We all know that absolutely everything that is visible and invisible in the universe is made up of atoms (dark matter does not count, because nobody really knows what it consists of). Each of these particles contains a nucleus and electrons that revolve around it and are bound to the nucleus because of electromagnetic interactions. However, the nucleus of an atom is so small that if you imagine an atom that stretches to the size of a soccer field, its core is as small as a poppy. Why does an atom need so much extra space and is it true that our universe is 99% empty?
Why can not we walk through walls?
Despite the fact that a large part of an atom is empty, its tiny components – electrons – play a very important role in "filling" this gap. Although an atom normally contains very few electrons, its behavior resembles that of a large flock of birds, in which there is no clear limit to synchronous movement. All we can see with such a movement is a chaotically changing indeterminate form. Electrons that constantly change their position in the atom are strictly following the equation first described by the famous scientist Erwin Schrödinger in the 20th century. Yes, the same scientist who loved doing quantum experiments on cats.
See also: The quantum experiment has shown that there is no objective reality
Electrons that dance within an atom can absorb and release energy coming from outside. Therefore, light can not penetrate the wall because the electrons of the atoms of the wall simply absorb the energy of the light and release it again after a short time. Thanks to this phenomenon of receiving and returning light, the wall next to you looks solid and opaque.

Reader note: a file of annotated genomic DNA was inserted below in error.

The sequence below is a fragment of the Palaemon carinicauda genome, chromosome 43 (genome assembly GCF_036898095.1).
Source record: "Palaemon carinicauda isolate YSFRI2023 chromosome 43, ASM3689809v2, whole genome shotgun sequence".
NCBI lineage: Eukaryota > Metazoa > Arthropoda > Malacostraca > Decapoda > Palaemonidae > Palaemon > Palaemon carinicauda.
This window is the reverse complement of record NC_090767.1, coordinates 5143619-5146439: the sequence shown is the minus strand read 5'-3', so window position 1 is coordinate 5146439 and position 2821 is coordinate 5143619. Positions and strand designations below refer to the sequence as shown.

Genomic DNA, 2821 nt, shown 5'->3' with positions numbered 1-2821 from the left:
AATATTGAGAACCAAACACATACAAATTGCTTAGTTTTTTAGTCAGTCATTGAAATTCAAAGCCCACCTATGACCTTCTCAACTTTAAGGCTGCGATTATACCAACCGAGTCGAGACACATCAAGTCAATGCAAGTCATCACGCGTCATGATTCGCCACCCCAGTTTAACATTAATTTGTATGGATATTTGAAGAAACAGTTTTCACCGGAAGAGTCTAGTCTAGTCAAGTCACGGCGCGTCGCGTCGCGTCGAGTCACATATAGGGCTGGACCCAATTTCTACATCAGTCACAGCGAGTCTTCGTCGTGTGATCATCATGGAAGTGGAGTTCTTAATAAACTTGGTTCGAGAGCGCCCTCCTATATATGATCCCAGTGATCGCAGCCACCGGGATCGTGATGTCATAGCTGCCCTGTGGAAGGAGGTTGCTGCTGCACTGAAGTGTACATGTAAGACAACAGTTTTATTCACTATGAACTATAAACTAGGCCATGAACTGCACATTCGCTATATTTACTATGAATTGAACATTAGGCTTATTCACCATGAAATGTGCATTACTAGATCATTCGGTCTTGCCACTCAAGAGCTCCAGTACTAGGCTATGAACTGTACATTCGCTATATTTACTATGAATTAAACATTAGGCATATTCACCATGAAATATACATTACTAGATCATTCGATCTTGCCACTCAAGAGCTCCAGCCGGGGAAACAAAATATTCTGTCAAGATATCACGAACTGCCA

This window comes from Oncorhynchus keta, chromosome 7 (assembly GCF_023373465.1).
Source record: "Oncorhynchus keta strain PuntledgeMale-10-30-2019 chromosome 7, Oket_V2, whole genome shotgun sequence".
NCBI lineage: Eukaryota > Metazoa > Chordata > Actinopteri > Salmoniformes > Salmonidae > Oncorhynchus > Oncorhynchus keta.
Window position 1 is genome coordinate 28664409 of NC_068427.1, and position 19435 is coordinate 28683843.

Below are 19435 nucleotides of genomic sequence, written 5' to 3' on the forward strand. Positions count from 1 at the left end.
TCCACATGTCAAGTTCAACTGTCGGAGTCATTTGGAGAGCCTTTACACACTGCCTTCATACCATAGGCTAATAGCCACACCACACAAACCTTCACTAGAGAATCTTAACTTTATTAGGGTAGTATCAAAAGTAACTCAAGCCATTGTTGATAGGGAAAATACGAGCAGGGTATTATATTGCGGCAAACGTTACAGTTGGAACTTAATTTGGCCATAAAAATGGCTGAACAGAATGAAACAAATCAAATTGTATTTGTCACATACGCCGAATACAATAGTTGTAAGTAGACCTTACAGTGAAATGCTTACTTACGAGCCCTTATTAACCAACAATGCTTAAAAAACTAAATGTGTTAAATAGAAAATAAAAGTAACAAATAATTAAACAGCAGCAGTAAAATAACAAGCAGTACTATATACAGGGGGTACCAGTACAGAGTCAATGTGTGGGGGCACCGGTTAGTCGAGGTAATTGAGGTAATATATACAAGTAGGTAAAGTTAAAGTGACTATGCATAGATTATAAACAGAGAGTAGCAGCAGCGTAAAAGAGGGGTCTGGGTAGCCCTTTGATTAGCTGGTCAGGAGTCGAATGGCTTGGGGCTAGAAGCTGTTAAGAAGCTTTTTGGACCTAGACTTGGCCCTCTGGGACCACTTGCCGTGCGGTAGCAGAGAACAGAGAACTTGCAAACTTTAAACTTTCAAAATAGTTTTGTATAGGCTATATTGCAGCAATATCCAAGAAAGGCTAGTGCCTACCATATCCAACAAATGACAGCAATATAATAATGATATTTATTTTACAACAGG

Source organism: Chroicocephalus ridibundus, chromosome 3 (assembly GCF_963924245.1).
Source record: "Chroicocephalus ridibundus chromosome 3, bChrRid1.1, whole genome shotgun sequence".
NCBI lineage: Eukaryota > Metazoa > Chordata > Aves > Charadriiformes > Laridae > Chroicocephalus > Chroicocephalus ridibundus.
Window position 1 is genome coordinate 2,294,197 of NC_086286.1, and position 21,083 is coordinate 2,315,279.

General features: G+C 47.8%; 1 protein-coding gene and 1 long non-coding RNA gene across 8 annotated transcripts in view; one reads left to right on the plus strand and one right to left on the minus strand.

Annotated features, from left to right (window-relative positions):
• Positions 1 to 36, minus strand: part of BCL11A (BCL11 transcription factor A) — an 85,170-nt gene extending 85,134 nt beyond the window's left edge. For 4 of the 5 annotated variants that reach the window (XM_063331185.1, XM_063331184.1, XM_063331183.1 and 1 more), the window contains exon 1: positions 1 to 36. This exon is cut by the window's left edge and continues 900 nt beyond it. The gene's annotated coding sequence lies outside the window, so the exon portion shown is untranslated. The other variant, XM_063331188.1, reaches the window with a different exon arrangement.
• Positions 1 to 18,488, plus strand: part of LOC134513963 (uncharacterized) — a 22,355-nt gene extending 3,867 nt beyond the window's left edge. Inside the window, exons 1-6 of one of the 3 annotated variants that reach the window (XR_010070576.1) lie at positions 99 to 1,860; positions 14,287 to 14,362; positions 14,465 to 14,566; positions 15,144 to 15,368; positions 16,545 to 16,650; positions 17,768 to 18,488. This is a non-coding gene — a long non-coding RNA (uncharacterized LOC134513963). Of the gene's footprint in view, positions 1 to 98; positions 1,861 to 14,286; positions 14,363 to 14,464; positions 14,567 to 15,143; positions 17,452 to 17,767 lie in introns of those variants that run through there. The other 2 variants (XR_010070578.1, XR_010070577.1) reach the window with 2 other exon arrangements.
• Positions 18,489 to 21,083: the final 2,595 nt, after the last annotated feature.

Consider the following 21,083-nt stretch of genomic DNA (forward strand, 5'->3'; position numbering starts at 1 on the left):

Can the universe be empty?
The universe is famous for objects that, with their colossal dimensions, can surprise any earthly skeptic. The largest object in the part of the Universe we studied is an object called the Great Wall of Hercules – the Northern Crown. The gigantic structure stretches over 10 billion light-years and is a huge number of galaxies, which are composed in different shapes and sizes.
Compared to the gigantic structure, our solar system seems to be a small point lost somewhere far on the edge of the Milky Way. Nevertheless, the gravitational field of our sun (and not just it, but other stars of the universe) is several thousand times larger than its own size. Thanks to this clever co-ordination, planets can revolve around the orbits of their stars, without fear of flying far into space.
A similar situation arises in the interior of the atom. The ratio of the sizes of the electrons, the atomic nucleus and the distances between them is strongly reminiscent of the ratio of the sizes of the cosmic bodies and their distances in the macrocosm. In other words, the great distances within the atom can shed light on the possible emptiness of the universe.
If so, then the universe is really 99% empty, while 1% of the matter visible to the eye is generated by the world around us. Despite this incredible fact, all this enormous "nothingness" contains many invisible and unexplored forces that we may one day be able to contain.
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